It’s also quite common for companies to invite their employees to an enormous Chirstmas dinner, followed by copas and often dancing. When I worked at the private school, we’d travel to a finca or salon de celebraciones and have a private catering. The same goes as in America – what happens at work parties…
Most bars and restaurants put out special Christmas deals, which are stocked with loads of options and unlimited alcohol, to entice companies to book at their locales. I usually do dinner with my girlfriends as a way to see one another before the busy holiday season. Many of us are off to travel, so it’s the best moment to dress up, have a cocktail and enjoy the ambience in the center of town.
Open bars on Christmas day
It wouldn’t be Christmas without the booze, so after the midnight mass, called Misa del Gallo, most Spaniards head to the bar to wait out their seafood and lamb lunches. As strange as it sounds, Christmas Day is not as big of a holiday as Christmas Eve or even New Year’s Eve, when Spaniards stay at home with their closest family members.
On my first and every subsequent Spanish Christmas, I can be found drinking beers at La Grande midday. Because, really, sevillanos are a social bunch, and holidays are meant to be shared with friends. My mother was appalled when I suggested having lunch at a restaurant on Christmas Day this year!
…and those I don’t like
Los Peces en el Rio - YouTube
Spanish Christmas carols, called villancicos, are TERRIBLE, though I always giggle over the ridiculous lyrics, like about how the Virgin Mary brushes her hair near a river after giving birth and the fish keep drinking water because they’re happy to see the Savior).
There’s always the huge influx of crowds in the center, which makes it difficult to move around and run simple errands (think, American post office lines to order a coffee).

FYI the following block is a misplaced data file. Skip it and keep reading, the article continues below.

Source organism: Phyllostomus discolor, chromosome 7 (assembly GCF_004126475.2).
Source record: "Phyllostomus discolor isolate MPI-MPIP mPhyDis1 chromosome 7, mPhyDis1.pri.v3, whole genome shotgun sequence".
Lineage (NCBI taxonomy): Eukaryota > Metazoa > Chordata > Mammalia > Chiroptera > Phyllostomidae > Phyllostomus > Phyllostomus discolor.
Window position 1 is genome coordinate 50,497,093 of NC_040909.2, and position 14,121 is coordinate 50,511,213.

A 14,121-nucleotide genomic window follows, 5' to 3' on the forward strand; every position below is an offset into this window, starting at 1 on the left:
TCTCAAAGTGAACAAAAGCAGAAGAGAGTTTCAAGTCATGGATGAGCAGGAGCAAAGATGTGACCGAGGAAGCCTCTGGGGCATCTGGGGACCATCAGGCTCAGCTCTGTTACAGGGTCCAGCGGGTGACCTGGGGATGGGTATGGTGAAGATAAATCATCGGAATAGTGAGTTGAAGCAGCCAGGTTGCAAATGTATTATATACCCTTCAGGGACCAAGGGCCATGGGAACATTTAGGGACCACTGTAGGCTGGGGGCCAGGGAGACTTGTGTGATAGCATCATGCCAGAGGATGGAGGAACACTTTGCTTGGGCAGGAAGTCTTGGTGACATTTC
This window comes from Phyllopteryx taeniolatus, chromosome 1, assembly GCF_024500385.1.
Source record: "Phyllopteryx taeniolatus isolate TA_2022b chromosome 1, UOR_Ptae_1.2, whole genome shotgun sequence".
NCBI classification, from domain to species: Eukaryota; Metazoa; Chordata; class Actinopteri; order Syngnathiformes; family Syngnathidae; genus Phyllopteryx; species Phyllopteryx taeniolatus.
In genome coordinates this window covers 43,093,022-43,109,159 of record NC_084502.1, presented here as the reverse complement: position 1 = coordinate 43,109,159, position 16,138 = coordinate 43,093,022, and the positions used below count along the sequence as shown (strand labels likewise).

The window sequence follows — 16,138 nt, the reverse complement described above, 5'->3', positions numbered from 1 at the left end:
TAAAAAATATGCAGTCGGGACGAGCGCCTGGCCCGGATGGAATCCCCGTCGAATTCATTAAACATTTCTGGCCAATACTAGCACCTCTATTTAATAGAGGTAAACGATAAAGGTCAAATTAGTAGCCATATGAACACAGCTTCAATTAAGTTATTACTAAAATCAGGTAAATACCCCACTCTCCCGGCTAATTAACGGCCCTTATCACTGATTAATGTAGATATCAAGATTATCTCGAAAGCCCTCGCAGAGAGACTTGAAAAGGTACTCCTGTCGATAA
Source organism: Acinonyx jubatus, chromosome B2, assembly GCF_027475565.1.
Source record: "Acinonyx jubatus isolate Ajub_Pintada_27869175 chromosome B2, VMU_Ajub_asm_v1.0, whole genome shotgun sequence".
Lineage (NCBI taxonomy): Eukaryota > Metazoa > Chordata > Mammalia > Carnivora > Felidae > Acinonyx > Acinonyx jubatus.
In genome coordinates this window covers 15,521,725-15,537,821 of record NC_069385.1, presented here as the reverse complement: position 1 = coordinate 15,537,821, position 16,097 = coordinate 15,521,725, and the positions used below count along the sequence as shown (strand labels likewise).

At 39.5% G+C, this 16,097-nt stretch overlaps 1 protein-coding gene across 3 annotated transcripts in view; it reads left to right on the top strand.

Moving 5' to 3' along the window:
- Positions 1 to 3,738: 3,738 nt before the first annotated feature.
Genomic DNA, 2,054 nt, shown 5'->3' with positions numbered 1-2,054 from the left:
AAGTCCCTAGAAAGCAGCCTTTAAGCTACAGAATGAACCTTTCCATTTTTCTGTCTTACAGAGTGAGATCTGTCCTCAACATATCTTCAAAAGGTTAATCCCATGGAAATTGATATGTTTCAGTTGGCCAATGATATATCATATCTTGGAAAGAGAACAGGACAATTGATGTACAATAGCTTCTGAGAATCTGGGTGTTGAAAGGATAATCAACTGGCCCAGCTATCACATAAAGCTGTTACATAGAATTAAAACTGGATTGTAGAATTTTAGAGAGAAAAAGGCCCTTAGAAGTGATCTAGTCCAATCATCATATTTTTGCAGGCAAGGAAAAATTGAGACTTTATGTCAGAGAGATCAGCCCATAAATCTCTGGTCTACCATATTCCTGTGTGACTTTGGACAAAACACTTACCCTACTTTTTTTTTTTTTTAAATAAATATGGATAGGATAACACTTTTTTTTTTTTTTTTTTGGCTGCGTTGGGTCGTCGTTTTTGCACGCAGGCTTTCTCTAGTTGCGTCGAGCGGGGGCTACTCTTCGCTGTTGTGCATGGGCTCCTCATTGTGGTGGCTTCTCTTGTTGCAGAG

Perhaps the best Christmas tradition that I’ve stumbled upon since moving to Spain is that my parents want to travel. We’ve done away with the tree and instead spend our respective vacations traveling. We’ve drank glühwein at Christmas markets, skiied in Colorado and even stolen grilled cheese sandwiches in Ireland!
How do you celebrate Christmas near you? Do you like Spanish navidades?
Extremadura is one of those places you want everyone to know about, but also want to have entirely to yourself.
Nestled between Madrid and Andalusia, it’s an oft-overlooked part of Spain and not easy to explore without a car. Rich in history, the western plains of Spain were home to the largest and most powerful Roman cities in Hispania, as well as the birthplace of the conquistadores who conquered much of Latin and South America. This legacy has been left in the jewels littered throughout the comunidad autónoma in Guadalupe’s sprawling monastery, the monument-rich Cáceres and Roman Mérida.
In many ways, spending time in Extremadura can make you feel like time has stopped, but even Spaniards look at it with disdain, citing poor transportation links and a lack of things to do. Just like Americans can’t place Iowa on a map, Extemadura to many Spaniards is a corner of Spain that serves as a gateway to Portugal and Andalucía, and little else.